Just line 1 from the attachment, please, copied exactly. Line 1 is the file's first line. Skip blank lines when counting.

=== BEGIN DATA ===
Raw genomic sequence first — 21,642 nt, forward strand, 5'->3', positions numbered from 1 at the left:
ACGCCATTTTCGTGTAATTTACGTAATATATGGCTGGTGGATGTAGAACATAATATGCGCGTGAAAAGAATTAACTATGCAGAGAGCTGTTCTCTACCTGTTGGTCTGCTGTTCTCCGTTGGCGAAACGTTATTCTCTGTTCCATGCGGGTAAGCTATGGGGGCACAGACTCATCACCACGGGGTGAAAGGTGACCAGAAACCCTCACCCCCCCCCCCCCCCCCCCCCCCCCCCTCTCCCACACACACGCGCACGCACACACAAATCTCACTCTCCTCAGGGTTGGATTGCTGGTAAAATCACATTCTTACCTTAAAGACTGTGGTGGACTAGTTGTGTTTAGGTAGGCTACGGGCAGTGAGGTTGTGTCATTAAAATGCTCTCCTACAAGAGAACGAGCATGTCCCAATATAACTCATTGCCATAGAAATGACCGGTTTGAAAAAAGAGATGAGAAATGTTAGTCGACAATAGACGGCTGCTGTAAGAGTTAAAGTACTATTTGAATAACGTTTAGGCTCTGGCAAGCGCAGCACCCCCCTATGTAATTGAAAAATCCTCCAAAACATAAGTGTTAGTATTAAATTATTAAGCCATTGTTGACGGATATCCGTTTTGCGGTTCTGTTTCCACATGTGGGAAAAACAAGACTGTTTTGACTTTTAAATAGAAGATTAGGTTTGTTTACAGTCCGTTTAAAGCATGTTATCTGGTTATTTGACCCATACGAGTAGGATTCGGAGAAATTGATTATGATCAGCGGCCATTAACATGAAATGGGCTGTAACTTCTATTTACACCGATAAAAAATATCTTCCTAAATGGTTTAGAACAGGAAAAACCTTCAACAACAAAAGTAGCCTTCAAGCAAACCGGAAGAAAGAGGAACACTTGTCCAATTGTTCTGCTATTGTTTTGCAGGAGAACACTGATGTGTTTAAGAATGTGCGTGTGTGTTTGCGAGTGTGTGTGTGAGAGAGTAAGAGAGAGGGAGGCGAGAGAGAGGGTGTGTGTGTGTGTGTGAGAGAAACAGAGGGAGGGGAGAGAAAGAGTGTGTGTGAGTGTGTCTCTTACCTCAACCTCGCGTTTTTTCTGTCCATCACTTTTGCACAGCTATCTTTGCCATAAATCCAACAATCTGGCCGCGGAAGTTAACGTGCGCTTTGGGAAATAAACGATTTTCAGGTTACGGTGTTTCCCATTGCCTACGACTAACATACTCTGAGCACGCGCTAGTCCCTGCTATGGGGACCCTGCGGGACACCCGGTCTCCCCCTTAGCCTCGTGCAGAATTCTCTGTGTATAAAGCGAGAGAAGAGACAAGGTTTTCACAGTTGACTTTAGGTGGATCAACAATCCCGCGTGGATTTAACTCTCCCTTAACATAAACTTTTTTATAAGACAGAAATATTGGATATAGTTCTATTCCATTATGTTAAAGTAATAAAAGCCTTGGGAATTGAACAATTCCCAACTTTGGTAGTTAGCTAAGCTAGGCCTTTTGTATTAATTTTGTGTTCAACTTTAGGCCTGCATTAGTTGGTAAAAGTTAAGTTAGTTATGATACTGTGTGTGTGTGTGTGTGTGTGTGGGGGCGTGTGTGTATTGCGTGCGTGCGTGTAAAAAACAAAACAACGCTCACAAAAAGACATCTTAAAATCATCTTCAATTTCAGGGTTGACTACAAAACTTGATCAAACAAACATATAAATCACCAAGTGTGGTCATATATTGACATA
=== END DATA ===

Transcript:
Raw genomic sequence first — 21,642 nt, forward strand, 5'->3', positions numbered from 1 at the left: